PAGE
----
The Santa Clause 3: The Escape Clause

No, not another, listen The Santa Clause 1 was cute and funny, but 2 sucked on every level, 3 has got to be either really bad or really really bad. Now that I’ve said that, I’ll go see it, just because it’s tradition, I’ve experienced every level to the Clause films and have to see it through. Tim’s got to be running out of steam and Martin Short has to be completely desperate for a part in a film, think about it, how long has it been since we have seen either one of them in a movie? In round 3 Scott Calvin/Santa Clause (Tim Allen) and wife Carol/Mrs. Clause (Elizabeth Mitchell) invite up the whole family for the holidays, including the in-laws. Santa, on top of dealing with the in-laws and a new baby on the way, must keep Jack Frost (Martin Short) under control. Jack Frost spends his time trying to figure out how to take over Santa’s kingdom and holiday. With the help of the family and elves Santa beats Jack Frost at his little scheme and keeps him in his place. The Santa Clause 3: The Escape Clause should be humorous and innocent for the whole family; the past Clause films have proven to be good wholesome family holiday entertainment. I forecast a rating of razor bombs for The Santa Clause 3.

Opening Friday, in Limited Release:

En Soap

Charlotte (Trine Dryholm) leaves her abusive boyfriend and moves out on her own, becoming an upstairs neighbor to a transsexual. Veronica (David Dencik) is the transsexual who lives down stairs from a 32-year-old Charlotte, Veronica sells herself to raise money for her operation and is pretty much a loner who stays in her apartment all day hooked on an American soap opera. The two have a chance meeting after an assault and become close friends in their own little soap opera. It’s hard to find much on En Soap, except it’s a Danish film, not Hollywood at all, the two lead characters are rich and well portrayed by the talent and the film has a bit of humor with a twist of drama. I must admit, that I am quite curious about En Soap, but bet it will be a hard one to find for viewing purposes. This is a very hard forecast, but from what I can tell I’m going with 3.5 razors for En Soap.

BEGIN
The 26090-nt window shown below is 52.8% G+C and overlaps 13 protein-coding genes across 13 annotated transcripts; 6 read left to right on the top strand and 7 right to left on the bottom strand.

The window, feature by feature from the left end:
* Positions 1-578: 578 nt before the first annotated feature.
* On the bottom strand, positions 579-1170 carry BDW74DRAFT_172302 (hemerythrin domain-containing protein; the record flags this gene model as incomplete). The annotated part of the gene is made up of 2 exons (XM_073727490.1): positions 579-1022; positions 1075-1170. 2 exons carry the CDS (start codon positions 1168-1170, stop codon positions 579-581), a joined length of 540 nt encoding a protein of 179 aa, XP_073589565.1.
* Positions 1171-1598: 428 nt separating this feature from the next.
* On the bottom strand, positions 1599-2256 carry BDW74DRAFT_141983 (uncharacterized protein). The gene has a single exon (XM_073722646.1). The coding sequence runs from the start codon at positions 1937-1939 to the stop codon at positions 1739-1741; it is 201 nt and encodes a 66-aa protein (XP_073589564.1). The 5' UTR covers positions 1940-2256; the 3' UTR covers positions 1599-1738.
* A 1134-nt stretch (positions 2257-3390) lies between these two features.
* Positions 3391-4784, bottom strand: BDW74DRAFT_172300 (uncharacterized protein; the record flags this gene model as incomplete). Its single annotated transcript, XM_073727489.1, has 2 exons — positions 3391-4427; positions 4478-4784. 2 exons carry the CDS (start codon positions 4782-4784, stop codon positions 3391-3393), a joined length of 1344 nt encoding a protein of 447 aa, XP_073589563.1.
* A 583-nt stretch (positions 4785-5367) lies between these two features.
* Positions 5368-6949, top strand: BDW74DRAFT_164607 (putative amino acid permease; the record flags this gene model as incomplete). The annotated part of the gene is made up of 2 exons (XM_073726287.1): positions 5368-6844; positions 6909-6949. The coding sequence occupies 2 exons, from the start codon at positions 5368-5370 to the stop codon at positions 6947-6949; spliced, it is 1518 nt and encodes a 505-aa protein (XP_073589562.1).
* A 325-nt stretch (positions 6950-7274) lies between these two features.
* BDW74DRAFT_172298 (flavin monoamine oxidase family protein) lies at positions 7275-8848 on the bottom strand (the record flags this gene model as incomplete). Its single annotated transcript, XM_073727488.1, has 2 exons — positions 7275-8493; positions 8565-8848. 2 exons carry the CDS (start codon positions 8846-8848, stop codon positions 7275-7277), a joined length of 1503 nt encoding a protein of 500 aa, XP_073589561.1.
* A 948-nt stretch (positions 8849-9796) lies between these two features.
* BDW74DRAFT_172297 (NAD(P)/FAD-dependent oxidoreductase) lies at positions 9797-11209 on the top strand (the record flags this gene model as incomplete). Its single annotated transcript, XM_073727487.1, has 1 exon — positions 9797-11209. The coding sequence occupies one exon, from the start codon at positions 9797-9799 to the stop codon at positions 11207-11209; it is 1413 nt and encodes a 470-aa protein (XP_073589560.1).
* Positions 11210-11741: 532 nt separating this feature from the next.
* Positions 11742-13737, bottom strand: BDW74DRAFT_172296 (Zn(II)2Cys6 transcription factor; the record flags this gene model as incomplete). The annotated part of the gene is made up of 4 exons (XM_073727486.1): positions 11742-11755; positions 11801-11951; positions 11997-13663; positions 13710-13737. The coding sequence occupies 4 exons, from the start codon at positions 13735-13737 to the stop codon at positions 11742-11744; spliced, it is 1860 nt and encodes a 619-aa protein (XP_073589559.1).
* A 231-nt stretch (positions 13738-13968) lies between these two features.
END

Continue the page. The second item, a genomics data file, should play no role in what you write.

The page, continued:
Umrao Jaan

Umrao Jaan is a Bollywood style film based on 1982 classic, with the same name, and an adaptation of the Urdu novel “Umrao Jan Ada” by Mirza Haadi Ruswa from 1905.  O.P. Dutta, both the director and screenplay writer, has a great deal to live up to in this historic tale of love and strength about an intelligent and poetic courtesan. A little girl found her father imprisoned and she herself sold to Khannum Sahib (Shabana Azmi), owner of a ‘kotha’ in Lucknow. (kotha was a place of cultural activities such as dancing, literature, music and poetry) The little girl was given her name, Umrao (Aishwarya Rai), and was raised within the confines of the ‘kotha’, brought up with an education and in style.  As she became a young lady her writing abilities flourished along with her great beauty, every man wanted to watch her sing and dance. Every man wanted her, but only the elite were allowed to be in her company. Her true love, a young man who is seen as an outlaw, Faiz Ali (Suneil Shetty), is the only man for her, but she must deceive all she knows to be with him. Umrao Jaan is a true Bollywood romance, it’s beautifully shot and lavishly costumed with a raw mix of very talented actors that work together with every respect to the story. I forecast 4.5 razors for Umrao Jaan.

A Nation Mourns

by Alan Rapp on October 27, 2006

in Movie Reviews 

  • Title: The Queen
  • IMDB: link

the-queen-posterAfter the death of Diana, Princess of Wales, a country mourns.  Queen Elizabeth II (Helen Mirren) struggles with dealing with the personal loss of her family with the grieving country that wants solace and comfort from their sovereign.

The new Prime Minister, Tony Blair (Michael Sheen), tries to counsel the Queen to fight her nature and stoic resolve and allow the country to take part in the mourning of Diana’s death.

Stephen Frears gives us a behind the scenes looks at a power struggle between a modern man and a woman who’s refinement seems to be preventing her from what her country needs.  The film is shot in a way to allow real footage to be mixed into the film, including images and interviews with Diana herself.

Frears understands the delicacy of the issue involved and at no point does he try to trivialise or sensationalize the events.  He shows both a nation and family dealing with death in their own way.

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Dysfunction Junction

by Alan Rapp on October 27, 2006

in Movie Reviews